Performance Analysis & Conclusion
Right from the get go, I was impressed with the quality of such a cheap cooler. I know that it is still only a block of aluminum, but it still takes time and money to produce such a product. Regardless of the fact, I was eager to get it on my CPU to find out what it can do. Much to my surprise, it was capable of keeping the 35w TDP CPU at a very reasonable temperature, which impressed me greatly given that there was no active airflow other than the small bits that seep around the PCI-E TV tuner card.
Given that this cooler costs a meager $12.99, according to the ARCTIC website, this is a bargain! Silence is typically something that comes with a price attached to it, but not here. ARCTIC brought us the Alpine 12 Passive for the most reasonable price I think I’ve ever seen, and it has a great finish to go with it. The micro-porosity resulting from the heatsink surface treatment optimizes the heat exchange between the aluminium and the surrounding air, thus the cooling performance in passive mode is greatly improved. If there was a way to test it without the anodizing, I’d love to be able to do that. For now, though, we will have to take ARCTIC’s word for it.
So, ultimately, should you spend thirteen of your hard earned bucks on this cooler if you are chasing the silent PC dream? Oh, absolutely! It’s easily the best bang for your buck out there. I’ve seen fan-less coolers go for stupid money, but this one is so simplistic yet efficient that it’s just nuts. You cannot go wrong with it, unless you ask too much of the cooler and run it out of specs, but that’s your own fault at that point. It had absolutely zero issue keeping the G3250T in my HTPC cool without any additional airflow to the cooler. In fact, it only got a few degrees warmer than using an active airflow solution. That is simply astonishing, and shows you how much effort ARCTIC put into this cooler. I know it is a very low TPD chip, and honestly, it was probably not even pushing the 35w it is meant to, but that’s still a great showing.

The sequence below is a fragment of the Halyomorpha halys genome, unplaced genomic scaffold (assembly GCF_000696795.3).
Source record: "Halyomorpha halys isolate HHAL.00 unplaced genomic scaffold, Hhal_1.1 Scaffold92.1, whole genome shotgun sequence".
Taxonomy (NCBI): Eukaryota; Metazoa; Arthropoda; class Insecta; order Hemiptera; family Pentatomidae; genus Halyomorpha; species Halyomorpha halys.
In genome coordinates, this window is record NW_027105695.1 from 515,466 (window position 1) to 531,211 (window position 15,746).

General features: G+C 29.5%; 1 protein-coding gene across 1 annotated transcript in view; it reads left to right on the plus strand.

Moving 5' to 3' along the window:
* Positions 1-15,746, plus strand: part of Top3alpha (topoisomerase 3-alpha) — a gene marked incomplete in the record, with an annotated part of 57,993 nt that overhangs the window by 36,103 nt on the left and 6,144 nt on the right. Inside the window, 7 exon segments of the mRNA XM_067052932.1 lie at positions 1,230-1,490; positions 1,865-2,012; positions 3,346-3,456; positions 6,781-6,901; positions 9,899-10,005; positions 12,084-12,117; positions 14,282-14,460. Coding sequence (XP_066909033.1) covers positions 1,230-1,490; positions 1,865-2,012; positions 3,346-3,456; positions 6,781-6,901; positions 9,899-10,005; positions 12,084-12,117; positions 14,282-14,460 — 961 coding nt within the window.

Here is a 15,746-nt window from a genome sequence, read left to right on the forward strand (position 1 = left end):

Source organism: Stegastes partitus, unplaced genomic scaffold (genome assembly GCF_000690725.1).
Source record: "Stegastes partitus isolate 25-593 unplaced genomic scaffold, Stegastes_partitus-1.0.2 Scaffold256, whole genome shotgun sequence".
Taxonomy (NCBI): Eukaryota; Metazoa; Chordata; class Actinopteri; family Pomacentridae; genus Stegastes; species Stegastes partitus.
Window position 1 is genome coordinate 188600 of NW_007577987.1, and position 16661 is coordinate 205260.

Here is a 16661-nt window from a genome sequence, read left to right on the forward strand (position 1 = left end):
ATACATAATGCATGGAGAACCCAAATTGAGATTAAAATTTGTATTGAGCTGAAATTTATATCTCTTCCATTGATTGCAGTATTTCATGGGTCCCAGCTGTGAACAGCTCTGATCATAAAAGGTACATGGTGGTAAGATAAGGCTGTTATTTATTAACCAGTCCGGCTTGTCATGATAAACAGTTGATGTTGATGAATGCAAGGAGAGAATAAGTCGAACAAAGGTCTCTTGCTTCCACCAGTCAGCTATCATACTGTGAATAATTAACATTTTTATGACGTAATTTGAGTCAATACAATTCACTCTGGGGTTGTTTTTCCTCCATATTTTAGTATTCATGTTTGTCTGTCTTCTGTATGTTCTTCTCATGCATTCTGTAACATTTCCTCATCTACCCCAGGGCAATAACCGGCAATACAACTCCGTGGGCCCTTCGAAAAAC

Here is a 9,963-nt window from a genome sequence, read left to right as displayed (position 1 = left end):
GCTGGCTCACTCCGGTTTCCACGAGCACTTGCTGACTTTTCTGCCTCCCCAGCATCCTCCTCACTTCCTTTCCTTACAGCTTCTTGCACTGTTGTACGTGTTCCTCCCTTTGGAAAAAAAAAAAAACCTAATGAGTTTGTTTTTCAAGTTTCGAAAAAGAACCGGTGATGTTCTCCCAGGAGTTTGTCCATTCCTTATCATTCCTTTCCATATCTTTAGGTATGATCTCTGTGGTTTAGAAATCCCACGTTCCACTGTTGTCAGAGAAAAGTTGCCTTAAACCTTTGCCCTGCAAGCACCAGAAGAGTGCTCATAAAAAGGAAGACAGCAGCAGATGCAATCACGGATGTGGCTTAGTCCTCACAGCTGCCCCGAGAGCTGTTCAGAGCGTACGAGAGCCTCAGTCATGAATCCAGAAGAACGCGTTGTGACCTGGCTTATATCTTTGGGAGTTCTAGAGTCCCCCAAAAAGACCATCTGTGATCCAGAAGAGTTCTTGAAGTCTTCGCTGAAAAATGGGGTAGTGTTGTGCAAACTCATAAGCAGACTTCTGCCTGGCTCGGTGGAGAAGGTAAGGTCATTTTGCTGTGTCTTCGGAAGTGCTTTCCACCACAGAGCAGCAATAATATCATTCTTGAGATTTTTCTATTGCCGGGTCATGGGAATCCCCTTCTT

If you have some active airflow in your chassis, and by that, I mean more than two tiny 80mm fans at a low RPM that are obstructed by a TV tuner, then I’m sure your results will be fare a little better than ours as well. The only benefit our chassis has is that there is meant to be a fan above the CPU area, which allowed for a lot of the warmer air to vent straight out of the chassis and pull some cooler air from the sides with natural convection taking place.
As far as the design goes, it’s nothing special to look at. However, I wouldn’t expect anything from a $13 cooler, nor would it benefit the cooling capacity in any way unless it had a larger surface area or was larger than the product already is. As mentioned before, the black anodizing is meant to be help with heat to air transfers, which makes sense as it creates microscopic dimples in the paint and therefore increases surface area; for most of us, however, it’s just a fancy paint job.
It goes without saying that ARCTIC is picking up an award from us, and that would be the our Great Value award. They also deserve our Good Hardware award for the simplicity and overall performance for a $13 lump of metal.